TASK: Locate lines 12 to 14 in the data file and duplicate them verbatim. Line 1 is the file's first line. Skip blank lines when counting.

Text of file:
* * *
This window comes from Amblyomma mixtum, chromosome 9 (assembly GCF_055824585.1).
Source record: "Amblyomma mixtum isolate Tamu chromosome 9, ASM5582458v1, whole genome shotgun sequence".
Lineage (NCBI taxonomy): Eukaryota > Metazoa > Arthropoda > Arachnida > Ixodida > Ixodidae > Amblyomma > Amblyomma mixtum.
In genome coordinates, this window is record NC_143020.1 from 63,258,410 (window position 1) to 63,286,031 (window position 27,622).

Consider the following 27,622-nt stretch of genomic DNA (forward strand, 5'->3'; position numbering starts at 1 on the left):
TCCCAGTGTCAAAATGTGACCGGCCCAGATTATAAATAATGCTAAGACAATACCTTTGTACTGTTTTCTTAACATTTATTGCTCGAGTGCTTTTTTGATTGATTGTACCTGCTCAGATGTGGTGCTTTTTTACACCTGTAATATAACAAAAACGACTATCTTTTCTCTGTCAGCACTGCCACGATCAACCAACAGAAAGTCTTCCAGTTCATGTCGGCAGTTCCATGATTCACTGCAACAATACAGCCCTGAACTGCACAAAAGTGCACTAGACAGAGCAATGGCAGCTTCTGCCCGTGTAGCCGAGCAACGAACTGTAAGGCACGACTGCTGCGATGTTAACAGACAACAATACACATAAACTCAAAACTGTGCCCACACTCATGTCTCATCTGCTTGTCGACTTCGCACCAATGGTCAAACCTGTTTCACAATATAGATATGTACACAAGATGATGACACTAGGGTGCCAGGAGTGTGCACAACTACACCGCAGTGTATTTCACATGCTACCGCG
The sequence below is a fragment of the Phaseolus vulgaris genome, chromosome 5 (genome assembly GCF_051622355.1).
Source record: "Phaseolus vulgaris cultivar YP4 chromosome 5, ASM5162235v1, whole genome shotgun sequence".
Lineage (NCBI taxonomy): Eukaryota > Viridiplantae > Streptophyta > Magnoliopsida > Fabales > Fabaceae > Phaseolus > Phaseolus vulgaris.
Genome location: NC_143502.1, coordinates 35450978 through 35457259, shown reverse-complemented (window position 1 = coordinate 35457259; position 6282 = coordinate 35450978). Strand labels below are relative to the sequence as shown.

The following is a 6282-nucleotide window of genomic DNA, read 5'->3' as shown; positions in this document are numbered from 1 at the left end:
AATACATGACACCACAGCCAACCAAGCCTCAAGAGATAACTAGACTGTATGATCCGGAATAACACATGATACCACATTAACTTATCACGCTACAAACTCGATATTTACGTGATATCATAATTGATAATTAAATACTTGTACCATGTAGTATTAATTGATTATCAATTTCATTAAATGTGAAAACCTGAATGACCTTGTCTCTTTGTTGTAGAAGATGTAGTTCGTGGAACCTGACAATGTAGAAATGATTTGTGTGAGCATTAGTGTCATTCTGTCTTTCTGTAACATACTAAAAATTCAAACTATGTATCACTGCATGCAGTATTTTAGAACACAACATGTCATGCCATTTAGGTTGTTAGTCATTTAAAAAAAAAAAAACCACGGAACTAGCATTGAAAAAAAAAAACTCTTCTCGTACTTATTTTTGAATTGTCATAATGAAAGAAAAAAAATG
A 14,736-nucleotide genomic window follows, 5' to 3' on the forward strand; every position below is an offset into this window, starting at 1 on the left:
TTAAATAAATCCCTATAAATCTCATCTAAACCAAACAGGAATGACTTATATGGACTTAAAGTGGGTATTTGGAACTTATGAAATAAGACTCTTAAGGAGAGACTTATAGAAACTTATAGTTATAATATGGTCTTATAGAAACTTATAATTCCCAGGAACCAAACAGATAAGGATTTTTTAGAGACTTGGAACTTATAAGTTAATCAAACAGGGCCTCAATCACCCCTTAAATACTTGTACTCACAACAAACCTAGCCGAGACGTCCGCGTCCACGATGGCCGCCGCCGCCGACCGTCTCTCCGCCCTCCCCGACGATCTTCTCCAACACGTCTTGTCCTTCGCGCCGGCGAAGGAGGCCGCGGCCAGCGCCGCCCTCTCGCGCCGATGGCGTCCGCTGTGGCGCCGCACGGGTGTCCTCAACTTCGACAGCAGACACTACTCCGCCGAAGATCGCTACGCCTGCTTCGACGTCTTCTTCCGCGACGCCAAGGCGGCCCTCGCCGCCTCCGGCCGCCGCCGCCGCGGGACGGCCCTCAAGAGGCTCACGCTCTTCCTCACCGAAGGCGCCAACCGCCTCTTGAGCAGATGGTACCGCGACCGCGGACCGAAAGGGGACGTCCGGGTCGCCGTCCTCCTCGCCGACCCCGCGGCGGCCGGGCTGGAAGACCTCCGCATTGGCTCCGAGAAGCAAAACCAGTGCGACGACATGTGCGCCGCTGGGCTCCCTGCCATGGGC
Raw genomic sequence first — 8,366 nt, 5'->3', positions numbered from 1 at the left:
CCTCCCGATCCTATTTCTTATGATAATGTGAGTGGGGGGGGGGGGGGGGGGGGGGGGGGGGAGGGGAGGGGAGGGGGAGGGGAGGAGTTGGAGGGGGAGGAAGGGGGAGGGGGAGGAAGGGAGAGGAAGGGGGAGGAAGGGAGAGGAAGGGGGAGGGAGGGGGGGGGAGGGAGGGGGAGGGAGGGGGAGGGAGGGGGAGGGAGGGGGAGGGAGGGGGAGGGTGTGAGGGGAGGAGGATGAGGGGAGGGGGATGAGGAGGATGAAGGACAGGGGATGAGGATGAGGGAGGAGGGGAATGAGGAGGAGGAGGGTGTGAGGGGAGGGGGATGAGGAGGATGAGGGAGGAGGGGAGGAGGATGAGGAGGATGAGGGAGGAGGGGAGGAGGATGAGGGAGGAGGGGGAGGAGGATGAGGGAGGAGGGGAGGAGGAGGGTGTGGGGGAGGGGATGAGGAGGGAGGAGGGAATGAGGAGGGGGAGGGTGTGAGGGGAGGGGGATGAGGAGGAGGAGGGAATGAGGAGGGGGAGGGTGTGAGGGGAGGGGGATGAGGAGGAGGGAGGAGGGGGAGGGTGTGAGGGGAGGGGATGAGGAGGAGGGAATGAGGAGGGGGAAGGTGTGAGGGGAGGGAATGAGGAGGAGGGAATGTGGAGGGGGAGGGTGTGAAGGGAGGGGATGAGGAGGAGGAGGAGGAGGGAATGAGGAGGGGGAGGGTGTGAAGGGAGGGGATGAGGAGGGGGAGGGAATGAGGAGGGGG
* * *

AATACATGACACCACAGCCAACCAAGCCTCAAGAGATAACTAGACTGTATGATCCGGAATAACACATGATACCACATTAACTTATCACGCTACAAACTCGATATTTACGTGATATCATAATTGATAATTAAATACTTGTACCATGTAGTATTAATTGATTATCAATTTCATTAAATGTGAAAACCTGAATGACCTTGTCTCTTTGTTGTAGAAGATGTAGTTCGTGGAACCTGACAATGTAGAAATGATTTGTGTGAGCATTAGTGTCATTCTGTCTTTCTGTAACATACTAAAAATTCAAACTATGTATCACTGCATGCAGTATTTTAGAACACAACATGTCATGCCATTTAGGTTGTTAGTCATTTAAAAAAAAAAAAACCACGGAACTAGCATTGAAAAAAAAAAACTCTTCTCGTACTTATTTTTGAATTGTCATAATGAAAGAAAAAAAATG
A 14,736-nucleotide genomic window follows, 5' to 3' on the forward strand; every position below is an offset into this window, starting at 1 on the left:
TTAAATAAATCCCTATAAATCTCATCTAAACCAAACAGGAATGACTTATATGGACTTAAAGTGGGTATTTGGAACTTATGAAATAAGACTCTTAAGGAGAGACTTATAGAAACTTATAGTTATAATATGGTCTTATAGAAACTTATAATTCCCAGGAACCAAACAGATAAGGATTTTTTAGAGACTTGGAACTTATAAGTTAATCAAACAGGGCCTCAATCACCCCTTAAATACTTGTACTCACAACAAACCTAGCCGAGACGTCCGCGTCCACGATGGCCGCCGCCGCCGACCGTCTCTCCGCCCTCCCCGACGATCTTCTCCAACACGTCTTGTCCTTCGCGCCGGCGAAGGAGGCCGCGGCCAGCGCCGCCCTCTCGCGCCGATGGCGTCCGCTGTGGCGCCGCACGGGTGTCCTCAACTTCGACAGCAGACACTACTCCGCCGAAGATCGCTACGCCTGCTTCGACGTCTTCTTCCGCGACGCCAAGGCGGCCCTCGCCGCCTCCGGCCGCCGCCGCCGCGGGACGGCCCTCAAGAGGCTCACGCTCTTCCTCACCGAAGGCGCCAACCGCCTCTTGAGCAGATGGTACCGCGACCGCGGACCGAAAGGGGACGTCCGGGTCGCCGTCCTCCTCGCCGACCCCGCGGCGGCCGGGCTGGAAGACCTCCGCATTGGCTCCGAGAAGCAAAACCAGTGCGACGACATGTGCGCCGCTGGGCTCCCTGCCATGGGC